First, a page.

Drawing upon historical evidence, these programs challenge familiar assumptions and conventional notions about Christian origins. Through engaging on-camera interviews with twelve scholars--New Testament theologians, archaeologists, and historians--the series presents their contributions to this intellectual revolution.
Jesus' Many Faces - The Romans had little tolerance for those it judged disruptive of the Pax Romana. Jesus was a victim of the Pax Romana. Jesus was born before 4 BCE and died around 30 CE. The timeline is short, but the historical scale is large. Moderator Bev Morrison.

February 11, 2018, 11:00am: "Long Strange Trip"

This session follows the continuing saga of American Unitarianism up through the life and work of Theodore Parker and the formation of the first Unitarian Association.

February 18, 2018, 09:30am: Frontline Series: "From Jesus to Christ - The First Christians"

Drawing upon historical evidence, these programs challenge familiar assumptions and conventional notions about Christian origins. Through engaging on-camera interviews with twelve scholars--New Testament theologians, archaeologists, and historians--the series presents their contributions to this intellectual revolution.
A Portrait of Jesus' World - explores the period after the crucifixion of Jesus and the beginnings of the Jesus Movement as it was called before being called Christianity. Moderator Nan Amorello.

February 18, 2018, 11:00am: "Long Strange Trip"

Presentation covering Unitarian Universalist history followed by a discussion. This week: Universalism in 19th century America is explored.

February 25, 2018, 09:30am: Frontline Series: "From Jesus to Christ - The First Christians"

Drawing upon historical evidence, these programs challenge familiar assumptions and conventional notions about Christian origins. Through engaging on-camera interviews with twelve scholars--New Testament theologians, archaeologists, and historians--the series presents their contributions to this intellectual revolution.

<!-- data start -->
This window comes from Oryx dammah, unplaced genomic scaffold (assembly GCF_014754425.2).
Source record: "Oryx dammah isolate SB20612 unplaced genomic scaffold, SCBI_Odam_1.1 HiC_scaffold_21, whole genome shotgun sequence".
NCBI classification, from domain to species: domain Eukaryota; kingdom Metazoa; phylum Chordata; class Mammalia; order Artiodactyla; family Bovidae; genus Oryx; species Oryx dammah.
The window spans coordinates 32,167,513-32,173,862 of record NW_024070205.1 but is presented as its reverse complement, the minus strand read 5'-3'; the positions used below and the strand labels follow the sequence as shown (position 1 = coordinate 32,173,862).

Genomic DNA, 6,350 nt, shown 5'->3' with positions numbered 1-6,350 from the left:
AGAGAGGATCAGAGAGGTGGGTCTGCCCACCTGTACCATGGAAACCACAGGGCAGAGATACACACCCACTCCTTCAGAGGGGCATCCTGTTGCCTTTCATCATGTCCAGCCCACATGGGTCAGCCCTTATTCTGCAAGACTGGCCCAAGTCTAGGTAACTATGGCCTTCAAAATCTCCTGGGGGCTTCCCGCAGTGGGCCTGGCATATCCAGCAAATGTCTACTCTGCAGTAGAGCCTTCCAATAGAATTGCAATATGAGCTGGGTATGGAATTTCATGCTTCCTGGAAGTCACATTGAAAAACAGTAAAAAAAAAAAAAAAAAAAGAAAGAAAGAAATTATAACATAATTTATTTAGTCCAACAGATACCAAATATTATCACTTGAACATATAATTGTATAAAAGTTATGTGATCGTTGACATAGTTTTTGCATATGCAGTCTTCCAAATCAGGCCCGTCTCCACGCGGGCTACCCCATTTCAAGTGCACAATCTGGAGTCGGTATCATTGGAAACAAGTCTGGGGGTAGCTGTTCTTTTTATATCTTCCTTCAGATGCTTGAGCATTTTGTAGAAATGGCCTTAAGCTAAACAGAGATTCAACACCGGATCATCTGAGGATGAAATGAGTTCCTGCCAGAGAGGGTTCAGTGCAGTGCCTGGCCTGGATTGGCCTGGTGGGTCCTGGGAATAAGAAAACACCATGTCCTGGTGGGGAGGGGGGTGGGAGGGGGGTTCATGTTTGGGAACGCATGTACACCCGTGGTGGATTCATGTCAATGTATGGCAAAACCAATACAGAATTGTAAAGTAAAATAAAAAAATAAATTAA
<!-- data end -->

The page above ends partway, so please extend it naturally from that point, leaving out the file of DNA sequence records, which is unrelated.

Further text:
A Portrait of Jesus' World - What was the impact of the catastrophic Jewish revolt against Rome ending in the destruction of Jerusalem and the Temple? How did it impact the future for Jews and Christians? Moderator Nan Amorello.

February 25, 2018, 11:00am: "Long Strange Trip: Universalism"

Presentation covering Unitarian Universalist history followed by a discussion led by Bonnie Norton. This session concludes "Universalism", begun last week, and shows its explosion in America during the first half of the 19th century as people adopted the teachings of Hosea Ballou.

Special Offering

February 11, 2018: UU JUSTICE, FLORIDA

UUJF is one of 21 UU State Action Networks that combine the power of congregational and individual commitments to work for systemic change on problems at the local, state, and national levels. Our Issues for Common Good Committee works closely with UUJF on important issues like climate change, immigration, and democracy at risk; all UUCOV members and friends are invited to join the action network at www.uujusticefl.org/action-network/sign-up. Please make checks payable to UUCOV with "UU Justice FL" in the memo line. Thank you for your generosity.